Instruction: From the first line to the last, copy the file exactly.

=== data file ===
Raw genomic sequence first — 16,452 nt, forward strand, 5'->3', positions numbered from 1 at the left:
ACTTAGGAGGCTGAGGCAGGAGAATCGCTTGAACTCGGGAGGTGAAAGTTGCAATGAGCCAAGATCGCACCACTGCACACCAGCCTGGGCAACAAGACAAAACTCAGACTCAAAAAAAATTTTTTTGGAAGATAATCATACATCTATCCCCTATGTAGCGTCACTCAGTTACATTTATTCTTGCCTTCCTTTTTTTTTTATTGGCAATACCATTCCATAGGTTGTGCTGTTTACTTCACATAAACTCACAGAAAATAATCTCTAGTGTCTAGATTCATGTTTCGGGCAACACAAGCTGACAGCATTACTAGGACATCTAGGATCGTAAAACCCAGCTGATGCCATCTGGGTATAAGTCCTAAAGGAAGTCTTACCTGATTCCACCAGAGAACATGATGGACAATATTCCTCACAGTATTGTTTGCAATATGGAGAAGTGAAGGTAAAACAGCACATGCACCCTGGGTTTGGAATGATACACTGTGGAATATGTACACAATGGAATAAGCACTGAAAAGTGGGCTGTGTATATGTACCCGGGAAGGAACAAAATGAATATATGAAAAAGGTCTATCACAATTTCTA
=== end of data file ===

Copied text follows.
Raw genomic sequence first — 16,452 nt, forward strand, 5'->3', positions numbered from 1 at the left:
ACTTAGGAGGCTGAGGCAGGAGAATCGCTTGAACTCGGGAGGTGAAAGTTGCAATGAGCCAAGATCGCACCACTGCACACCAGCCTGGGCAACAAGACAAAACTCAGACTCAAAAAAAATTTTTTTGGAAGATAATCATACATCTATCCCCTATGTAGCGTCACTCAGTTACATTTATTCTTGCCTTCCTTTTTTTTTTATTGGCAATACCATTCCATAGGTTGTGCTGTTTACTTCACATAAACTCACAGAAAATAATCTCTAGTGTCTAGATTCATGTTTCGGGCAACACAAGCTGACAGCATTACTAGGACATCTAGGATCGTAAAACCCAGCTGATGCCATCTGGGTATAAGTCCTAAAGGAAGTCTTACCTGATTCCACCAGAGAACATGATGGACAATATTCCTCACAGTATTGTTTGCAATATGGAGAAGTGAAGGTAAAACAGCACATGCACCCTGGGTTTGGAATGATACACTGTGGAATATGTACACAATGGAATAAGCACTGAAAAGTGGGCTGTGTATATGTACCCGGGAAGGAACAAAATGAATATATGAAAAAGGTCTATCACAATTTCTA